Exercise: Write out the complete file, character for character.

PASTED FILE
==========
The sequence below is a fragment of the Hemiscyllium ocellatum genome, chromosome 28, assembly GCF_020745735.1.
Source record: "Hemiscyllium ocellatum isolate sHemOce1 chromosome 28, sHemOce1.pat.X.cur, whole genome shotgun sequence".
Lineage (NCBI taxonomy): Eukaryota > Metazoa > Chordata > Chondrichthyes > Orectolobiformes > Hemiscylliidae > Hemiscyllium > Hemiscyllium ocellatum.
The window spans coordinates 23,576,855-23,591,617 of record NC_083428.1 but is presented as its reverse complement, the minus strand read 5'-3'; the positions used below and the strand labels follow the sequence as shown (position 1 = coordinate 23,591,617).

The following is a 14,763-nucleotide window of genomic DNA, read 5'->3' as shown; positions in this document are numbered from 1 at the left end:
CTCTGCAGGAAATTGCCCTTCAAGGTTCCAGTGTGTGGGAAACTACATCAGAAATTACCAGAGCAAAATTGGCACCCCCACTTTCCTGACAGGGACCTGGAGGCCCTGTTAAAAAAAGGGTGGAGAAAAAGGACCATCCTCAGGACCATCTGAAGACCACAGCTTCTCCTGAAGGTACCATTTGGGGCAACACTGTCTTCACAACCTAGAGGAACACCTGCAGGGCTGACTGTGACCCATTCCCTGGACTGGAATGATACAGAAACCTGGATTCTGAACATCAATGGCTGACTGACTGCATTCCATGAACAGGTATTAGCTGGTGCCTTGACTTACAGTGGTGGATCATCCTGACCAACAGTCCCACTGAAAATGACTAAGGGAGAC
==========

The sequence below is a fragment of the Hemiscyllium ocellatum genome, chromosome 28, assembly GCF_020745735.1.
Source record: "Hemiscyllium ocellatum isolate sHemOce1 chromosome 28, sHemOce1.pat.X.cur, whole genome shotgun sequence".
Lineage (NCBI taxonomy): Eukaryota > Metazoa > Chordata > Chondrichthyes > Orectolobiformes > Hemiscylliidae > Hemiscyllium > Hemiscyllium ocellatum.
The window spans coordinates 23,576,855-23,591,617 of record NC_083428.1 but is presented as its reverse complement, the minus strand read 5'-3'; the positions used below and the strand labels follow the sequence as shown (position 1 = coordinate 23,591,617).

The following is a 14,763-nucleotide window of genomic DNA, read 5'->3' as shown; positions in this document are numbered from 1 at the left end:
CTCTGCAGGAAATTGCCCTTCAAGGTTCCAGTGTGTGGGAAACTACATCAGAAATTACCAGAGCAAAATTGGCACCCCCACTTTCCTGACAGGGACCTGGAGGCCCTGTTAAAAAAAGGGTGGAGAAAAAGGACCATCCTCAGGACCATCTGAAGACCACAGCTTCTCCTGAAGGTACCATTTGGGGCAACACTGTCTTCACAACCTAGAGGAACACCTGCAGGGCTGACTGTGACCCATTCCCTGGACTGGAATGATACAGAAACCTGGATTCTGAACATCAATGGCTGACTGACTGCATTCCATGAACAGGTATTAGCTGGTGCCTTGACTTACAGTGGTGGATCATCCTGACCAACAGTCCCACTGAAAATGACTAAGGGAGAC